As I continue my season in review I'm going to take a slightly different tack and break down the Buckeyes' offensive personnel by position. Today, I will analyze the OSU offensive line—both in their 2012 performance and what it may portend for 2013.
Cohesion is the Name of the Game
With three new starters at four new positions, the Buckeye line was the biggest question mark entering 2012. Urban Meyer made no secret during spring practice that he was disappointed in that unit's performance.
Yet the starting five of (L-R) Jack Mewhort, Andrew Norwell, Corey Linsley, Marcus Hall, and Reid Fragel became the glue of the Ohio State offense and perhaps the team's most consistent position group. Credit goes to the players as well as offensive line coach Ed Warinner, who melded this group together into a more physical, aggressive, and cohesive unit.
Behind this unit OSU employed one of the most effective run games in the country, even though opposing defenses often knew it was coming. What made the Buckeye line so effective was how well they worked together as a unit in the Buckeyes' zone blocking game. It was thus apropos that the Buckeyes capped off their undefeated season by gaining a first down on 3rd and 7 running power left behind that Buckeye O-line.
Causation and Correlation
Concededly, the line was at times inconsistent in pass protection, particularly in identifying and picking up zone blitzes.
Yet those blitz issues were at times a result of using 4 and 5 receiver formations. In those situations, a quarterback has to be prepared to unload the football quickly. This is symptomatic of the fact that that Braxton Miller was primarily responsible for OSU's relatively high sack total. Generally speaking, a quarterback has 4-6 seconds to throw the football before becoming responsible for difficulties resulting from defensive pressure.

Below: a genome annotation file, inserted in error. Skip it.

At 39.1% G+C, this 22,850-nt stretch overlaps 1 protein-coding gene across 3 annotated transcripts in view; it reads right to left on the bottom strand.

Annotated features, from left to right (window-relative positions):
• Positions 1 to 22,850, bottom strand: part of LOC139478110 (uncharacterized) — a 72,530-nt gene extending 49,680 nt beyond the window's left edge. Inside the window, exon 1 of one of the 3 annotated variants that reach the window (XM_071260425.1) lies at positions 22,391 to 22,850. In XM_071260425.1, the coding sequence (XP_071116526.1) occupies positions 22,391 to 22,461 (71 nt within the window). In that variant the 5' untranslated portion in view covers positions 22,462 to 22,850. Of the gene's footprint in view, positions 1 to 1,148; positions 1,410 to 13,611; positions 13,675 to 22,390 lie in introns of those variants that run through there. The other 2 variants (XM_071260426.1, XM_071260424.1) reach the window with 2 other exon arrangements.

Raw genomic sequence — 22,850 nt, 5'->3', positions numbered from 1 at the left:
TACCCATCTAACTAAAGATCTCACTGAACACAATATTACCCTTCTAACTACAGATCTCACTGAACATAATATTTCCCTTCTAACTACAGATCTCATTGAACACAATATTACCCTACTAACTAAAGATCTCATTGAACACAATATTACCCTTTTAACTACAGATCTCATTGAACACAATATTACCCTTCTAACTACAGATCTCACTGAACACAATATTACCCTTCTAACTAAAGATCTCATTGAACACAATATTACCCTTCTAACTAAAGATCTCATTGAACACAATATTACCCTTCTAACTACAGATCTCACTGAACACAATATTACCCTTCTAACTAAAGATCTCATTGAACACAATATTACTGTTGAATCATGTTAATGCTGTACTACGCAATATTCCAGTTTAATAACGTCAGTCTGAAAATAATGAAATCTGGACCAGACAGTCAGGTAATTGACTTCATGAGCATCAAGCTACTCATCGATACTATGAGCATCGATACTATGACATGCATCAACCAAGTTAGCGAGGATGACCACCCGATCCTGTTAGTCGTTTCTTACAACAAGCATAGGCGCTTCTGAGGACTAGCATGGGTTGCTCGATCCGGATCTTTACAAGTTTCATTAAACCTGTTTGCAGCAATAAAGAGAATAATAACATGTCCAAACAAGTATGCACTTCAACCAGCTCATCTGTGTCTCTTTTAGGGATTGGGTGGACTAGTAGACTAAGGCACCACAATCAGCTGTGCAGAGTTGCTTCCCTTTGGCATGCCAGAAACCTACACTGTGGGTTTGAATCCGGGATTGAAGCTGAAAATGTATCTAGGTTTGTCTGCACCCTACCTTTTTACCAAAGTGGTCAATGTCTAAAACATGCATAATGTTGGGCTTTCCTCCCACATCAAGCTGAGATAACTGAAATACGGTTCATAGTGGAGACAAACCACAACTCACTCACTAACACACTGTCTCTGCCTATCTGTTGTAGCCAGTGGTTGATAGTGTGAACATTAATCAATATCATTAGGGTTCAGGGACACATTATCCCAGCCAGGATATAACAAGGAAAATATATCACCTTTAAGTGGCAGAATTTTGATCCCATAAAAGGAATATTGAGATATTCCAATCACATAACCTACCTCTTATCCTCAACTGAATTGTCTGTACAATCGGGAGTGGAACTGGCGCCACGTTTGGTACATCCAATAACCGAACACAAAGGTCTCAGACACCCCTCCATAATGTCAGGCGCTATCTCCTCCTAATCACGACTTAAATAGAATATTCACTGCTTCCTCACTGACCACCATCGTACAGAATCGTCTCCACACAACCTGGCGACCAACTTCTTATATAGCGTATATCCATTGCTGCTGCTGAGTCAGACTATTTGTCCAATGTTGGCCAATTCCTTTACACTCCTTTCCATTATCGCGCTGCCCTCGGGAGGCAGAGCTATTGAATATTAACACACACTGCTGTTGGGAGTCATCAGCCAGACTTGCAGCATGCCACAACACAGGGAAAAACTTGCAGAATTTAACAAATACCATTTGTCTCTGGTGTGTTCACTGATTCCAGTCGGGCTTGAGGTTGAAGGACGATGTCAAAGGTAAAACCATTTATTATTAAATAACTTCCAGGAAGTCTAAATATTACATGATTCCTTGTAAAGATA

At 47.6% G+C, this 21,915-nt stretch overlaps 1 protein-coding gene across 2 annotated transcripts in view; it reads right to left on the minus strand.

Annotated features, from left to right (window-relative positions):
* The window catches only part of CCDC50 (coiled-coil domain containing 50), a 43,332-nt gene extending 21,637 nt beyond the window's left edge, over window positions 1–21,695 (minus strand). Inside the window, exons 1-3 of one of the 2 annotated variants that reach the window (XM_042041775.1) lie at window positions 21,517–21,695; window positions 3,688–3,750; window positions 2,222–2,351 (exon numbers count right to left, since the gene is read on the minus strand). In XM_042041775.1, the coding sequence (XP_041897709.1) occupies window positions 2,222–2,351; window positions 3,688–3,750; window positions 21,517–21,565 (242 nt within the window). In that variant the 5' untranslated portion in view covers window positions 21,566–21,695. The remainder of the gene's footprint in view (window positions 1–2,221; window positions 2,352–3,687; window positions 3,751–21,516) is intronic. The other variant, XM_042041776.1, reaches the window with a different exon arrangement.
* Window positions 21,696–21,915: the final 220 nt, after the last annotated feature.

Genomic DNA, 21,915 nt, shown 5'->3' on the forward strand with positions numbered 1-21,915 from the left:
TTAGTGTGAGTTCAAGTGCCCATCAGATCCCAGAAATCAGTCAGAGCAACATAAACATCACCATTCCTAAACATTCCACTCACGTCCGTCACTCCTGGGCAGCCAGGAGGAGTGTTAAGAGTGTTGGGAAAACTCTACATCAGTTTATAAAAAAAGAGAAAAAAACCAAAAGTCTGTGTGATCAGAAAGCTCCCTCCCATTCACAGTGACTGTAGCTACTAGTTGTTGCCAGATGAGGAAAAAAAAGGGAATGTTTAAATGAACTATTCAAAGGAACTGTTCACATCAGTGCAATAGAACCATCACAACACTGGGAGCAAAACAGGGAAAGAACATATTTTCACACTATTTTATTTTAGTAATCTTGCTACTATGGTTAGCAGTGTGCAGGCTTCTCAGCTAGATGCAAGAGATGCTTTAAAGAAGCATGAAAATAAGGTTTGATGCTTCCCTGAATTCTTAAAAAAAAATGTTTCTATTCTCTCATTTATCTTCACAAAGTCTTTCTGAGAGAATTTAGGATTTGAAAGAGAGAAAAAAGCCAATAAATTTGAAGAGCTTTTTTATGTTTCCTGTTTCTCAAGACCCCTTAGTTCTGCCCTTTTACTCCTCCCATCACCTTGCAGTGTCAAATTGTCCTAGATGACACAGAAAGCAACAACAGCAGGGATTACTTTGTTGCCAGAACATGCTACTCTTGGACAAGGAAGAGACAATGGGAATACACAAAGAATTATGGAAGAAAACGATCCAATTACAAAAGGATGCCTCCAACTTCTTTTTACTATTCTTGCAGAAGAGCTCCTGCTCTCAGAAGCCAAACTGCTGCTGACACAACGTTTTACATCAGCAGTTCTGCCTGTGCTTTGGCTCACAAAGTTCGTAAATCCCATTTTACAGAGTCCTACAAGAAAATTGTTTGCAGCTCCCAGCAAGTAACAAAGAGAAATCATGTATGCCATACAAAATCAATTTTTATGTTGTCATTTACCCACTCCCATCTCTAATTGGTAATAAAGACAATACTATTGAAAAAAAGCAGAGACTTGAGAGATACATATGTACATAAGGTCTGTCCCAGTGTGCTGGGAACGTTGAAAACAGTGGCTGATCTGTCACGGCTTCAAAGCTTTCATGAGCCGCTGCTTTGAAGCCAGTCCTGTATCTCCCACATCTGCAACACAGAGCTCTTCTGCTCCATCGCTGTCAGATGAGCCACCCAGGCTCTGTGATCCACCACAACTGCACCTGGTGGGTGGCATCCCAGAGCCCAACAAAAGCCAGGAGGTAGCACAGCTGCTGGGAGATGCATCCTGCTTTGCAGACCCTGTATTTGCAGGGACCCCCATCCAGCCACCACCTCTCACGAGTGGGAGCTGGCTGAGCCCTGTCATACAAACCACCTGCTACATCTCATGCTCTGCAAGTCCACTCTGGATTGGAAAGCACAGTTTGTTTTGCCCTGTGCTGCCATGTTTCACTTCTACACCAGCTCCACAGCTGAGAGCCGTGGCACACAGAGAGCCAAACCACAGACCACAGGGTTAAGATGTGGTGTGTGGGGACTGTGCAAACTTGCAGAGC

Yet Miller often held the football too long, sitting in the pocket rather than using his athletic ability to create time and/or yards.
OSU would thus have negative pass plays even when the offensive line provided adequate protection. Pressure issues were thus a reflection of an inconsistent passing game, but cannot solely be laid upon the offensive line.
The OSU offensive line was at its strength, however, running between the tackles. Generally speaking, the Buckeye offensive line controlled opposing defensive fronts throughout the season. This was of course assisted by OSU cancelling out one defender by reading him and forcing a defense to account Miller.
Even so, as long as OSU could get a somewhat even matchup numbers-wise up front, they could create movement at the point of attack. The Buckeye line was effective because they worked well as a cohesive unit, creating movement on base zone runs through double teams and then coming off onto second level defenders.
This is reflective of the fact that both Mewhort and Norwell played at an all-league level. Mewhort was agile at his left tackle position, adapt at coming off combo blocks to the second level. Norwell is a mauler. He plays with a nasty disposition and blocks to the whistle. Together they make a very effective combination.
The third critical component of this left-handed tendency was Corey Linsley. Meyer often discusses the importance of the center as the 'apex' of the offensive line and the offense as a whole, and Linsley was able to fill this position ably. Linsley plays with much the same attitude as Mewhort. He was also quick in his first step, enabling him to successfully execute reach blocks.